Start a small printing business – entrepreneur ideas

While the Internet may be taking over many aspects of printing, some things are still preferred on paper. Banners, programs for special functions, birthday and holiday greetings are all still popular on paper. It’s not exactly socially acceptable to hand someone a laptop to look at when they enter the church for a wedding, after all. Niche printers, which are those which specialize in certain areas and can create unique and interesting designs, are also becoming more popular.

Find out if there is a demand for printing services in your local community. A lot of competition does not mean you shouldn’t start your printing business, but you may want to narrow your focus or try to do most of your business nationwide on the Internet. Find out if you need a license to operate a business from your home. If you won’t have a lot of traffic coming to and from your house and won’t need a lot of parking, this should be easy. At first, you may not be able to afford a lot of equipment, so you will need to create a relationship with a local or Internet-based commercial printer.

This is essential if you will be selling banners and other large printed items. However, for smaller items, you will be able to perform your duties with a computer and the necessary design software, such as Adobe Photoshop and Illustrator. A digital printer will be expensive but the most valuable piece of equipment you own. Not only will you be able to print your proofs, but many small jobs can be done from there. You will also need toner, paper, a paper cutter, other tools and materials if you personally cut or design the paper. If you are looking to hone in on the packaging industry, an automatic foil stamping machine will be a good investment from your end.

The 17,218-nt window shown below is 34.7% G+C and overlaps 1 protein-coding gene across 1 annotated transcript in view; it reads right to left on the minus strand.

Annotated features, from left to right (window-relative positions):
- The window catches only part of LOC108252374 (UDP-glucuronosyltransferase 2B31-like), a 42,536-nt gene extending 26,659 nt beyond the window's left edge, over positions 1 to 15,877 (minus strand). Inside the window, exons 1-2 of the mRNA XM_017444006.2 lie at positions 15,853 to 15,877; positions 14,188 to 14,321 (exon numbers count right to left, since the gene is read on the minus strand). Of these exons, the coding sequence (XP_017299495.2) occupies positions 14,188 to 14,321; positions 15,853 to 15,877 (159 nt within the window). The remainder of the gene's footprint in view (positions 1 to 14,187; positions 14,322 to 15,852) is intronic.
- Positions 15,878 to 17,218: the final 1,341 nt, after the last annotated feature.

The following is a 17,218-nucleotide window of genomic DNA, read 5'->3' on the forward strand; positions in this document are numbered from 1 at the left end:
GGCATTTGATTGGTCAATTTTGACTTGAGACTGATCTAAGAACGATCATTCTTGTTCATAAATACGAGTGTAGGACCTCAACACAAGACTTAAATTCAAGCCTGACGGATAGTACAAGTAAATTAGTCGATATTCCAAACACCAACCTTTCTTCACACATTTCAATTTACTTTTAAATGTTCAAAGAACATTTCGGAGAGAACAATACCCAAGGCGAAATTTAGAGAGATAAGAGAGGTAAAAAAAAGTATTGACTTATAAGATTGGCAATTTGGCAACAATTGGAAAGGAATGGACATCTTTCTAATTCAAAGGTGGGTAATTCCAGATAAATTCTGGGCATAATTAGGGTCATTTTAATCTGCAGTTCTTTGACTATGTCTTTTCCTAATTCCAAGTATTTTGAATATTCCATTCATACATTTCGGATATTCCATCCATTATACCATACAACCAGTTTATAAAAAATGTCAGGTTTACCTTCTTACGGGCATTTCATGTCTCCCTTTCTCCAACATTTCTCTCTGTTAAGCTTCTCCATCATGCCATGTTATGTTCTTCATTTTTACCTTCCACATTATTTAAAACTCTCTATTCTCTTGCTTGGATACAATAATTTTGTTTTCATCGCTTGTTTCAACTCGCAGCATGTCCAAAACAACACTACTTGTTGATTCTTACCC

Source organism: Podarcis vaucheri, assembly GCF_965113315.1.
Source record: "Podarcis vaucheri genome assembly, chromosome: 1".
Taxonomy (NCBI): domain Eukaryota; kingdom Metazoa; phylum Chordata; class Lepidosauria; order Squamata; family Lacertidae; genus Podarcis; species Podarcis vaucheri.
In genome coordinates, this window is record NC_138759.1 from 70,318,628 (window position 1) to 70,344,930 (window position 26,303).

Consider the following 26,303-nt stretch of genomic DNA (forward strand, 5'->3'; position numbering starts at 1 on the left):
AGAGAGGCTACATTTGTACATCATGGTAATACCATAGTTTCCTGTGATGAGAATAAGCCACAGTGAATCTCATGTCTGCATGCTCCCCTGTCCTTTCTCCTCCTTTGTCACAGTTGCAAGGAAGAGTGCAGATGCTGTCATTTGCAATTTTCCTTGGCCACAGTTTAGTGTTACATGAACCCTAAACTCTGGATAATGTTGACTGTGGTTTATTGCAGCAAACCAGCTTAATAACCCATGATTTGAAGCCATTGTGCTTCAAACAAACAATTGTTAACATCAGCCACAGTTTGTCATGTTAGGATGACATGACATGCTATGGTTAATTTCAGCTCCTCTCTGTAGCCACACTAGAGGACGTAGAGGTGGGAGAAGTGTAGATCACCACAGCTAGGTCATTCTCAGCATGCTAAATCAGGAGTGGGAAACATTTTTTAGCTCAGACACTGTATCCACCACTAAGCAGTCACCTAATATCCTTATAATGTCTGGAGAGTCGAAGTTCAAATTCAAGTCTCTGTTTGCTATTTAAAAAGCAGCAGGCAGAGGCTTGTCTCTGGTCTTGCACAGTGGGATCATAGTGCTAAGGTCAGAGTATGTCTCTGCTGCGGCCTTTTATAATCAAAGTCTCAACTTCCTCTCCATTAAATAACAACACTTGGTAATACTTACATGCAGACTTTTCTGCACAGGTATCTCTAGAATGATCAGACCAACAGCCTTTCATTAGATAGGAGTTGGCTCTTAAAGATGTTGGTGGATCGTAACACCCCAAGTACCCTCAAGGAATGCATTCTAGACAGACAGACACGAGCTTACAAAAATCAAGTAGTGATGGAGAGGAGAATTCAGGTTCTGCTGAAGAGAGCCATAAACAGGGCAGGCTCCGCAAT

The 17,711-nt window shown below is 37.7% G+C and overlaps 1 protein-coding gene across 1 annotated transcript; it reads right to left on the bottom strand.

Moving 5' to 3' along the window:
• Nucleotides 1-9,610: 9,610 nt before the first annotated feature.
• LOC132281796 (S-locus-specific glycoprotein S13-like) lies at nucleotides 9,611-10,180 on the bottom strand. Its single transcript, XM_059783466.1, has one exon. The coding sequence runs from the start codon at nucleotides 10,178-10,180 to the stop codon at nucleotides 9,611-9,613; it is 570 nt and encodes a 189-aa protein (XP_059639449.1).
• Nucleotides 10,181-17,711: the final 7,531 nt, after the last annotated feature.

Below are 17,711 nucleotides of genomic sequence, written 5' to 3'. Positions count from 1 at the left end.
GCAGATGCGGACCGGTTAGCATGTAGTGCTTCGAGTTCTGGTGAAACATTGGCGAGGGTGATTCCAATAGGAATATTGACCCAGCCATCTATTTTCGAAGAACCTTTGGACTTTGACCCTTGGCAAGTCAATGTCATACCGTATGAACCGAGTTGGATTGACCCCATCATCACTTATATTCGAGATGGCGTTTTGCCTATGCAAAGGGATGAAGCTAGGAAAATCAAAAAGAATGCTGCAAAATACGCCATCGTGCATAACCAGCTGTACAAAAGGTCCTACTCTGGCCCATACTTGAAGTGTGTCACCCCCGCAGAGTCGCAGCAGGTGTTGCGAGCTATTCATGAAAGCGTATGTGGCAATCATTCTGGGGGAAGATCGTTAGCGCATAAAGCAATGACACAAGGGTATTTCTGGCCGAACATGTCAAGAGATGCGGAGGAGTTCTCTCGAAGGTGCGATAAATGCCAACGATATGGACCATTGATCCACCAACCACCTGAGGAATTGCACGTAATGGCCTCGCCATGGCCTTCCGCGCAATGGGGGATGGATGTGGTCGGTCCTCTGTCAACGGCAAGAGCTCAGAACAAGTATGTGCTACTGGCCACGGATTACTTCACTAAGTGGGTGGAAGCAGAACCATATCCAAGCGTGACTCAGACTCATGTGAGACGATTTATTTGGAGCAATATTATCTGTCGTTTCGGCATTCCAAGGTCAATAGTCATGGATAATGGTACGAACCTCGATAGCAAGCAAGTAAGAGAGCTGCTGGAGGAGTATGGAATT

Getting the word out for your business

You can start sending the word out about your business by volunteering to do print work for area organizations and charities. Offer to create and print their newsletters, business cards, invitations and event programs. Ask if you can use what you’ve created in your portfolio. This will give you experience as well as something to show potential clients. Create and print your own business cards, newsletter, brochure and flyers. Use these to promote your business.

Hand them out to friends and family, and bring them to events that you participate in. Advertise in local publications to promote your design and printing skills. Perhaps develop an insert to go inside your paper to really illustrate what you can do. A website will also be valuable, particularly if you create interesting and unique announcements, programs and invitations. You may need to consult a web programming professional to enable your customers to input their specific information and order online. Printing can be an interesting and rewarding career, but it requires training and experience to produce quality results.